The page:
Pauline Saves

Pauline comes down the stairs from her bedroom each morning, wraps her robe around her thin frame, and starts making coffee. At the tippy kitchen table, she reads a worn Bible until it’s ready. Always, the plastic counters gleam in her kitchen. Fortified by the coffee and the Bible, she goes down another flight of steps to the basement, where her son lives.

The basement is Damian’s kingdom, with a huge flat screen tv, always on. The dark wood paneling and big, squashy sofa and chairs seem like a different world from the light, spotless kitchen upstairs. More removed from the world, more manly. Damian is in his twenties, and he seems both younger and older. Younger because he lives at home, where his mother cooks his meals, and watches over his day. Compared to other men his age, with jobs and kids, his life is easy. But the awareness of his illness makes him seem older.

After a lifetime of coddling, Damian is dying now, but Pauline won’t talk about it. Not to me, her hospice chaplain, not to her family, not to our nurse. He has lived a long time with an inherited disease, and she is sure he can keep going. Her life is about caring for him, and Pauline insists that he’ll be fine.

Grief guru Alan Wolfeldt says he doesn’t like the term “denial.” He likes to think of it as “resting.” We’re resting from what’s too hard, too awful, too painful to think about. That feels right. Pauline is resting from the knowledge that she’s about to lose her third son.

Her oldest son carried the family stresses until they became too much for him, and he turned to drugs. He died of an overdose a few years ago. Her second son was killed in a shooting. She doesn’t say much more about it, and I don’t ask, but I know that a mother’s grief is no less or more even when a child makes poor choices.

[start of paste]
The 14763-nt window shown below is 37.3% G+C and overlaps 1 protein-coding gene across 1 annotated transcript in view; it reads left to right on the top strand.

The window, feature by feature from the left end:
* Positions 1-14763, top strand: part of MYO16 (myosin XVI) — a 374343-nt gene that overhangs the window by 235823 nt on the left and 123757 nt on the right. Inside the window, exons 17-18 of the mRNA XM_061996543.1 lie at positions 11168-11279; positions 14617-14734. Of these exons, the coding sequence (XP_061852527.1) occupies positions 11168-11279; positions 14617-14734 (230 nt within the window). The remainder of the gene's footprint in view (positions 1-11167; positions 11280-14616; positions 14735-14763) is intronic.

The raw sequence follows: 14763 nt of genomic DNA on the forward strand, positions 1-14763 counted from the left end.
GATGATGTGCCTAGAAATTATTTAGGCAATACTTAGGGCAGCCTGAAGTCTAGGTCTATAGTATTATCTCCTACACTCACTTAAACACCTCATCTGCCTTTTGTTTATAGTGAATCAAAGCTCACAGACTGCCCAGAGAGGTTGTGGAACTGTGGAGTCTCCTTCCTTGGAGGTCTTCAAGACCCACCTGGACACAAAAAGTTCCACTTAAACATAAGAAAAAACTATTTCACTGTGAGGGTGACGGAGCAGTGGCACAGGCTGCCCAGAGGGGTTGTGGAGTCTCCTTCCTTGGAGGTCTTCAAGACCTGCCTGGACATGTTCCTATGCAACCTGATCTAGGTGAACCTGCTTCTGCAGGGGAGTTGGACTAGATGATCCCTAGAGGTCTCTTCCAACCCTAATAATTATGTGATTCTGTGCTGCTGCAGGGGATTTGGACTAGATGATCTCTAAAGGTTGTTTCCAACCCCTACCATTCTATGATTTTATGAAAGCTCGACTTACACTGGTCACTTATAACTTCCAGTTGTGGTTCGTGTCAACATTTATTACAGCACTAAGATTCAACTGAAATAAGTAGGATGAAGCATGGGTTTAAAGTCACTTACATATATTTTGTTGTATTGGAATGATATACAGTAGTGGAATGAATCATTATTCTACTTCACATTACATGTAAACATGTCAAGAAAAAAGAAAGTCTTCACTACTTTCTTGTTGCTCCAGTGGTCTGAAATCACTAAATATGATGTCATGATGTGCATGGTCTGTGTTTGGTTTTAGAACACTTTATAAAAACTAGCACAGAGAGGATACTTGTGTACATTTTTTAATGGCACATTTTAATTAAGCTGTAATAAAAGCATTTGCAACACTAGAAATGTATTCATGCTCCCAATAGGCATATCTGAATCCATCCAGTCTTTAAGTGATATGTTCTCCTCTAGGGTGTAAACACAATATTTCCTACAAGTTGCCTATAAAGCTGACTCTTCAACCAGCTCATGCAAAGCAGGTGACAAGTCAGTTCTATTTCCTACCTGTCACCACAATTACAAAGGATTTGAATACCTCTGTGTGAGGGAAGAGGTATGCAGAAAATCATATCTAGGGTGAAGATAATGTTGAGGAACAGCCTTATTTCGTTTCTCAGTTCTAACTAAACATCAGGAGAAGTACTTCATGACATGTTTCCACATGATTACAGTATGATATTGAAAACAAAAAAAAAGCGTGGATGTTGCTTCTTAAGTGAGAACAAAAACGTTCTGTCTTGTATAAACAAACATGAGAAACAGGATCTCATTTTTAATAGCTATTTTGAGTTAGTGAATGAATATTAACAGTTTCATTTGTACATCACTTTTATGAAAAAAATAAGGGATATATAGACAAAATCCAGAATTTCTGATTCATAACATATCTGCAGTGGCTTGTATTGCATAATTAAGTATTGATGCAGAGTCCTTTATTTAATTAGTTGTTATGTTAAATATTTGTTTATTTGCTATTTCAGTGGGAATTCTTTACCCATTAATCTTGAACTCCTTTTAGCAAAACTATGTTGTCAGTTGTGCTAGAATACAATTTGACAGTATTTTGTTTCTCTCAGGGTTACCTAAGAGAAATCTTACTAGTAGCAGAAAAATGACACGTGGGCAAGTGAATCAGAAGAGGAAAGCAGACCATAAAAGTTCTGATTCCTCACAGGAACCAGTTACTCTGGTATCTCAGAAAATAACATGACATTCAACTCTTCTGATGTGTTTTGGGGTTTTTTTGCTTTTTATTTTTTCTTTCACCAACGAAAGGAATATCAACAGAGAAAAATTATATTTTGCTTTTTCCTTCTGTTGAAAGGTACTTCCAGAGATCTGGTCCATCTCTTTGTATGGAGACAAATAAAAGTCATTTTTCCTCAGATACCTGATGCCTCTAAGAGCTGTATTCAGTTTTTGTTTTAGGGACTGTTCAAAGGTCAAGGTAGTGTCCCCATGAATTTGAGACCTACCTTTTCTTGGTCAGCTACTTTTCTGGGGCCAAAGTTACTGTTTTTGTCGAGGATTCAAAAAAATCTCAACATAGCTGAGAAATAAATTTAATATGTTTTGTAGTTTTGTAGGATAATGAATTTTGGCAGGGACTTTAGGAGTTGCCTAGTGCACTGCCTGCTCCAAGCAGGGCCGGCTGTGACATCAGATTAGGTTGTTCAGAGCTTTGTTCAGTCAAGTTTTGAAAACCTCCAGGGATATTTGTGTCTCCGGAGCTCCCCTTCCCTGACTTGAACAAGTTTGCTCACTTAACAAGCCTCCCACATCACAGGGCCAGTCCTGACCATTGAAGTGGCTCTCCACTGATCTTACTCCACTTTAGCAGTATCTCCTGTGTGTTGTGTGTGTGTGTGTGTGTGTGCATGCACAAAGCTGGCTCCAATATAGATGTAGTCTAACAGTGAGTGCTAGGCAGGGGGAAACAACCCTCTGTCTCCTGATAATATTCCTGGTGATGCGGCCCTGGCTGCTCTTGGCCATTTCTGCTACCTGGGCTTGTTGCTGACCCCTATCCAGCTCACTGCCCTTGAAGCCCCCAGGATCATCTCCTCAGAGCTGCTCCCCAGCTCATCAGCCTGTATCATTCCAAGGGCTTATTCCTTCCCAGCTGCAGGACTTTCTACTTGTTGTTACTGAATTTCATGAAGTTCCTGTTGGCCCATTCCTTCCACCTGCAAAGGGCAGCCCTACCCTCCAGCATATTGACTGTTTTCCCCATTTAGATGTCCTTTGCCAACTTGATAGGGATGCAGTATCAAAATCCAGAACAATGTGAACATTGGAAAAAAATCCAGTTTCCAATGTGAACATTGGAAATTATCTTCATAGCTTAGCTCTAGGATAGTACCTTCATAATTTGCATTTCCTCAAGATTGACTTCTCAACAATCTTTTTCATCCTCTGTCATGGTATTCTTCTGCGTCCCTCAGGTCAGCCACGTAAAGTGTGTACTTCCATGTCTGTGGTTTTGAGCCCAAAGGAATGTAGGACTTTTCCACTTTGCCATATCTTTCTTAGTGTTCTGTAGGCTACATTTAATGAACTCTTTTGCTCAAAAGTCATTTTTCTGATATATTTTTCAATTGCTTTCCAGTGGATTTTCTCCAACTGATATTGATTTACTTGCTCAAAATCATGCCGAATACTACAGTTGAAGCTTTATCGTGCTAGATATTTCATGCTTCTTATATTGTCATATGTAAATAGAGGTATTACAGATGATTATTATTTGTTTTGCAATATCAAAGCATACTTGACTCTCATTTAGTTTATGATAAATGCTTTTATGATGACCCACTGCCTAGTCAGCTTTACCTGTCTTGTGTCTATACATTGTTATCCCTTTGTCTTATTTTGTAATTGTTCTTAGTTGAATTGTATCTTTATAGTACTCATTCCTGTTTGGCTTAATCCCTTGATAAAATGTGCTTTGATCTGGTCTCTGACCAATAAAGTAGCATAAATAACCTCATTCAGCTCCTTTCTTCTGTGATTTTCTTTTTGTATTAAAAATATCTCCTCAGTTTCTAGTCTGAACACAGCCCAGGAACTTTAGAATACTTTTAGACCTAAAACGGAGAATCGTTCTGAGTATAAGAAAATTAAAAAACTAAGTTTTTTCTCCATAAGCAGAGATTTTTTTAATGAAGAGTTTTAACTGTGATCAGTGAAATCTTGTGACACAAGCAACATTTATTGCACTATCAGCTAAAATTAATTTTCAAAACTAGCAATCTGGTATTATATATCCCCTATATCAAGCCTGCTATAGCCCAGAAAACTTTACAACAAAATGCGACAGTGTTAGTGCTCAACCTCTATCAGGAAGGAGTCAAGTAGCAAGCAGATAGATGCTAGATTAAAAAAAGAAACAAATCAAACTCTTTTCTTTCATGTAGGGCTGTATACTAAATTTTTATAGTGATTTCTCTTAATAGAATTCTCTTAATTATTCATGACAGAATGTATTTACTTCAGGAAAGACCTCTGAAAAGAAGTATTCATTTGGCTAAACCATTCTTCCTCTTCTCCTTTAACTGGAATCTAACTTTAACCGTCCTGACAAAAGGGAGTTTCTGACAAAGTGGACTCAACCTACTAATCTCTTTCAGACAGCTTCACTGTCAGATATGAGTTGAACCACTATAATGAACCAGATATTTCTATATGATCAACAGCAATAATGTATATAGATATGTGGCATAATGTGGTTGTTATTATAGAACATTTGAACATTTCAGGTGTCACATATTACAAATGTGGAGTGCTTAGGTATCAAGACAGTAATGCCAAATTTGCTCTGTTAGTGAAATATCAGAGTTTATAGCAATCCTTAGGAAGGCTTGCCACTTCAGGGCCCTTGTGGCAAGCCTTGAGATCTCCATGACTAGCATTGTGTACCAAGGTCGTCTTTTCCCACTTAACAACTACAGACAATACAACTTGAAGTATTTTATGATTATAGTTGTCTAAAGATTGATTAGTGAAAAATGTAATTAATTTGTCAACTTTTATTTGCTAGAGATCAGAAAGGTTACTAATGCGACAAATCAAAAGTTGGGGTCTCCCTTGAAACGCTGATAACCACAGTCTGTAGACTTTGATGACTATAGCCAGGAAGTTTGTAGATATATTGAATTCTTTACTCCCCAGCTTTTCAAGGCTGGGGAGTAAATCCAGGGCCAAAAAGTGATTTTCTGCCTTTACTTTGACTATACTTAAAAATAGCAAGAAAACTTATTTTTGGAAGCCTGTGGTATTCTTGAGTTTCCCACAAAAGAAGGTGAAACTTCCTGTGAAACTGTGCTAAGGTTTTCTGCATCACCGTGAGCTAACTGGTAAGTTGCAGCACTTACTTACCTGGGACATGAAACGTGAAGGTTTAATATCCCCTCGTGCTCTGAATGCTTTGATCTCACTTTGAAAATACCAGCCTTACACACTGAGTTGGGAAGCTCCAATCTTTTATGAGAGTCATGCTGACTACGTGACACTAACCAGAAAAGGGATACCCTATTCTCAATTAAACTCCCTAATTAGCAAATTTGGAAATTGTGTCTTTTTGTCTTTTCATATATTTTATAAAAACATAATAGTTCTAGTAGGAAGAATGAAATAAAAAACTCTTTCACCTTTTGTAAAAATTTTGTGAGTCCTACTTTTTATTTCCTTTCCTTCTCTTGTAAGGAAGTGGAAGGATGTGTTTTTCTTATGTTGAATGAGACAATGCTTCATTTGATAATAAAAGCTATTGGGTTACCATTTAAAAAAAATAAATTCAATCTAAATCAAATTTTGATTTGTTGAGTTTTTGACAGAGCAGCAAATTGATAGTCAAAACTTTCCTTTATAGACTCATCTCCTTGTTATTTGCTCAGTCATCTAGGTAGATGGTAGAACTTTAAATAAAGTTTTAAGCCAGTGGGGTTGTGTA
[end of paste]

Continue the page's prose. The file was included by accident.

Her third son seemed safe from all of that, with the illness that kept him at home.

Now she is resting fiercely from the knowledge that Damian is dying.

She sorts it out in her own way. “We don’t need to know why,” she says. “We don’t ask God why things happen. We just trust.”

Her daughter Francie, a mother herself, pulls up in her van between trips to drive her kids home from school and on to football practice. Francie knows how tired her mother is, and she begs her to take a break, but she seems to know it’s impossible. Her mother won’t let go of Damian.

I wonder if Pauline keeps moving to keep her grief away. If she sits down, it all comes back.

I understand because I do the same thing. I can’t seem to sit still, except when I’m at work, hearing someone’s story. I can’t read anymore – it doesn’t hold my attention. No one else’s drama on the page can compare to the drama in my head. I think I must be hard to be around, but no one is brave enough to complain.

My work as a chaplain for this hospice started ten days after my brother took his life.

I wouldn’t recommend this, except that it saved me.

It was already planned, and I was too tired with grief to call and quit. Oddly, going to work with dying people seemed easier than calling a normal person to tell my story.

I had been to orientation, given an employee badge, and shown to my new desk, covered with a big pile of folders, full of people who needed visits. Then I left for an already planned vacation. It didn’t turn out quite the way I’d planned.

I came home from the funeral, and went to work.

Out in the suburbs, I would have gotten lost in my own story. Self-pity would have taken me over. Driving around Detroit, it was hard to feel sorry myself when so many stories were just like mine, or worse.